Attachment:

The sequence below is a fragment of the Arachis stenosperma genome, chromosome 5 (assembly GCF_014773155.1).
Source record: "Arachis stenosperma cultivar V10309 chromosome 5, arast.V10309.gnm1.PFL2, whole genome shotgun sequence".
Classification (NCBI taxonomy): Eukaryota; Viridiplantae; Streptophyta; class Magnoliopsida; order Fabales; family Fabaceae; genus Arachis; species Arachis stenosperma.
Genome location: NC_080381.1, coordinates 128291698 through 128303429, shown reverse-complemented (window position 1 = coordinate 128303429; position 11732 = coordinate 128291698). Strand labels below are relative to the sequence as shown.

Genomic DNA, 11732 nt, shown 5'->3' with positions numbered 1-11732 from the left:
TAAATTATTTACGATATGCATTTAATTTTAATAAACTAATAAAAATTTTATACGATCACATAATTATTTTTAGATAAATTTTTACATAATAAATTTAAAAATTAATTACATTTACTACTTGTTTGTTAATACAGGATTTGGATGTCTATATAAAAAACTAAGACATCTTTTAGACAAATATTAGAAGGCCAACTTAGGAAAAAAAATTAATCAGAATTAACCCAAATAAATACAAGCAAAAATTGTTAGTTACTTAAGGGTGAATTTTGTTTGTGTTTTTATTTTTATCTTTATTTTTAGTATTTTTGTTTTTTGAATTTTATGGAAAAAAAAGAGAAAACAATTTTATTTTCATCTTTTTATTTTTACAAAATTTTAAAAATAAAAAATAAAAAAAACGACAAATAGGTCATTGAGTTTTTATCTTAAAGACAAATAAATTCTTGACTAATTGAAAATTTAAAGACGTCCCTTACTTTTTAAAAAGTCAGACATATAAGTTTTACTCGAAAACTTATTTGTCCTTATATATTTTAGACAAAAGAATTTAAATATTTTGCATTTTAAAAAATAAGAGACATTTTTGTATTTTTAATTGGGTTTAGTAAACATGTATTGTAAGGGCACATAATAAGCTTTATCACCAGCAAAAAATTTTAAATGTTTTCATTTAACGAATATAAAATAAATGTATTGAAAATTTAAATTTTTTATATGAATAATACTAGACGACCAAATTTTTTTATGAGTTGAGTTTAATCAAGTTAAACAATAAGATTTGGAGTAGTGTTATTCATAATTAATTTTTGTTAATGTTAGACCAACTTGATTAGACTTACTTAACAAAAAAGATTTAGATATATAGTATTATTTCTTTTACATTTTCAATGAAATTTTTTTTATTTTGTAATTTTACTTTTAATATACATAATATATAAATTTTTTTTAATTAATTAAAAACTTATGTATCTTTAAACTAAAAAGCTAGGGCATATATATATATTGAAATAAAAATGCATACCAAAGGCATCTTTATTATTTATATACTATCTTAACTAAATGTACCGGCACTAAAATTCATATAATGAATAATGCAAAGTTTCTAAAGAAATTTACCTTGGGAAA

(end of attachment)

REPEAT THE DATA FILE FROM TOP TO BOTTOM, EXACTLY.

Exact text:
The sequence below is a fragment of the Arachis stenosperma genome, chromosome 5 (assembly GCF_014773155.1).
Source record: "Arachis stenosperma cultivar V10309 chromosome 5, arast.V10309.gnm1.PFL2, whole genome shotgun sequence".
Classification (NCBI taxonomy): Eukaryota; Viridiplantae; Streptophyta; class Magnoliopsida; order Fabales; family Fabaceae; genus Arachis; species Arachis stenosperma.
Genome location: NC_080381.1, coordinates 128291698 through 128303429, shown reverse-complemented (window position 1 = coordinate 128303429; position 11732 = coordinate 128291698). Strand labels below are relative to the sequence as shown.

Genomic DNA, 11732 nt, shown 5'->3' with positions numbered 1-11732 from the left:
TAAATTATTTACGATATGCATTTAATTTTAATAAACTAATAAAAATTTTATACGATCACATAATTATTTTTAGATAAATTTTTACATAATAAATTTAAAAATTAATTACATTTACTACTTGTTTGTTAATACAGGATTTGGATGTCTATATAAAAAACTAAGACATCTTTTAGACAAATATTAGAAGGCCAACTTAGGAAAAAAAATTAATCAGAATTAACCCAAATAAATACAAGCAAAAATTGTTAGTTACTTAAGGGTGAATTTTGTTTGTGTTTTTATTTTTATCTTTATTTTTAGTATTTTTGTTTTTTGAATTTTATGGAAAAAAAAGAGAAAACAATTTTATTTTCATCTTTTTATTTTTACAAAATTTTAAAAATAAAAAATAAAAAAAACGACAAATAGGTCATTGAGTTTTTATCTTAAAGACAAATAAATTCTTGACTAATTGAAAATTTAAAGACGTCCCTTACTTTTTAAAAAGTCAGACATATAAGTTTTACTCGAAAACTTATTTGTCCTTATATATTTTAGACAAAAGAATTTAAATATTTTGCATTTTAAAAAATAAGAGACATTTTTGTATTTTTAATTGGGTTTAGTAAACATGTATTGTAAGGGCACATAATAAGCTTTATCACCAGCAAAAAATTTTAAATGTTTTCATTTAACGAATATAAAATAAATGTATTGAAAATTTAAATTTTTTATATGAATAATACTAGACGACCAAATTTTTTTATGAGTTGAGTTTAATCAAGTTAAACAATAAGATTTGGAGTAGTGTTATTCATAATTAATTTTTGTTAATGTTAGACCAACTTGATTAGACTTACTTAACAAAAAAGATTTAGATATATAGTATTATTTCTTTTACATTTTCAATGAAATTTTTTTTATTTTGTAATTTTACTTTTAATATACATAATATATAAATTTTTTTTAATTAATTAAAAACTTATGTATCTTTAAACTAAAAAGCTAGGGCATATATATATATTGAAATAAAAATGCATACCAAAGGCATCTTTATTATTTATATACTATCTTAACTAAATGTACCGGCACTAAAATTCATATAATGAATAATGCAAAGTTTCTAAAGAAATTTACCTTGGGAAA